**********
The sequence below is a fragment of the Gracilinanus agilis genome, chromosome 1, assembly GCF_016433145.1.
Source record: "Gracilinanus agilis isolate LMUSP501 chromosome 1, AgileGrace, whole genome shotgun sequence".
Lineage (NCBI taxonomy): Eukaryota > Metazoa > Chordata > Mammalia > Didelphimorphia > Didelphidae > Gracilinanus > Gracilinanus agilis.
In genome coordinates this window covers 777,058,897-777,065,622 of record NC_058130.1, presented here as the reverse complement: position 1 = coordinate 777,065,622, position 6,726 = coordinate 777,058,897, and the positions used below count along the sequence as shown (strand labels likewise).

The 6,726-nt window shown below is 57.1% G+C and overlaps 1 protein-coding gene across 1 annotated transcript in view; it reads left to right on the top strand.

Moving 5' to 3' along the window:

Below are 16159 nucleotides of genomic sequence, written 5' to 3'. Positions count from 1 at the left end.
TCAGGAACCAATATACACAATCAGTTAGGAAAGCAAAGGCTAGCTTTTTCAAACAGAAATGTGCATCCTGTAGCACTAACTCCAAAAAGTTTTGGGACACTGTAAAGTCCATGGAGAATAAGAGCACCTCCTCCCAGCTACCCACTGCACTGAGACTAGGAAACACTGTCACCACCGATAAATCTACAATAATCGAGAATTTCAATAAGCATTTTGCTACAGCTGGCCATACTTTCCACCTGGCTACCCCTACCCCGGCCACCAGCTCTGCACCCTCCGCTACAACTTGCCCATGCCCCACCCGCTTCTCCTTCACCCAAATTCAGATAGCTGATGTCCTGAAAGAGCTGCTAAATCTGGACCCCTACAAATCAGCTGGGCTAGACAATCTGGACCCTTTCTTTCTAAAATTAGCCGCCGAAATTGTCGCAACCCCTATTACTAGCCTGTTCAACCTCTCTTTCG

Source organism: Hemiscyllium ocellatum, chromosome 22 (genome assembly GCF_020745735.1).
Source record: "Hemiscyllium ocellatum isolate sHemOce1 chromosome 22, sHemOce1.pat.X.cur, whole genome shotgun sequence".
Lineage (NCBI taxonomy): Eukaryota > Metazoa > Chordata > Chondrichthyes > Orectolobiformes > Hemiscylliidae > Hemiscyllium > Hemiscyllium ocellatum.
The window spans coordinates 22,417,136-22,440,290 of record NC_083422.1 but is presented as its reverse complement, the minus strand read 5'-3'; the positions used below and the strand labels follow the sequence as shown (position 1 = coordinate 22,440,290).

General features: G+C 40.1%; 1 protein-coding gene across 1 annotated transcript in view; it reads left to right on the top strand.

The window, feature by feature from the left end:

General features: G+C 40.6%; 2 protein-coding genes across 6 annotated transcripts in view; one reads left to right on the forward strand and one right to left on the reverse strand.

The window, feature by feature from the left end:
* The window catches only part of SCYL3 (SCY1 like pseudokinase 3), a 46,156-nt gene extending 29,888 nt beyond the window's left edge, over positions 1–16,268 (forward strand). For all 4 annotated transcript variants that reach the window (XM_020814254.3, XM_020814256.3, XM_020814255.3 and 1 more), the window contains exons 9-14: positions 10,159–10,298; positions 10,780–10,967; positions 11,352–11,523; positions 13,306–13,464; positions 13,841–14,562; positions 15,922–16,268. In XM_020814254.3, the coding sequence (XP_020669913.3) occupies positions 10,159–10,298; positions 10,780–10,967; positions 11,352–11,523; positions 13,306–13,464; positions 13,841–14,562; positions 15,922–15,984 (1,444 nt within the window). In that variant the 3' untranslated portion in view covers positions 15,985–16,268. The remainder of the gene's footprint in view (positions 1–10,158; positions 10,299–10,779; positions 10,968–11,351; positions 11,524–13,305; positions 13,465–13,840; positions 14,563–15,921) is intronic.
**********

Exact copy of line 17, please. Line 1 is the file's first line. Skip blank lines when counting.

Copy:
* The window catches only part of SCYL3 (SCY1 like pseudokinase 3), a 46,156-nt gene extending 29,888 nt beyond the window's left edge, over positions 1–16,268 (forward strand). For all 4 annotated transcript variants that reach the window (XM_020814254.3, XM_020814256.3, XM_020814255.3 and 1 more), the window contains exons 9-14: positions 10,159–10,298; positions 10,780–10,967; positions 11,352–11,523; positions 13,306–13,464; positions 13,841–14,562; positions 15,922–16,268. In XM_020814254.3, the coding sequence (XP_020669913.3) occupies positions 10,159–10,298; positions 10,780–10,967; positions 11,352–11,523; positions 13,306–13,464; positions 13,841–14,562; positions 15,922–15,984 (1,444 nt within the window). In that variant the 3' untranslated portion in view covers positions 15,985–16,268. The remainder of the gene's footprint in view (positions 1–10,158; positions 10,299–10,779; positions 10,968–11,351; positions 11,524–13,305; positions 13,465–13,840; positions 14,563–15,921) is intronic.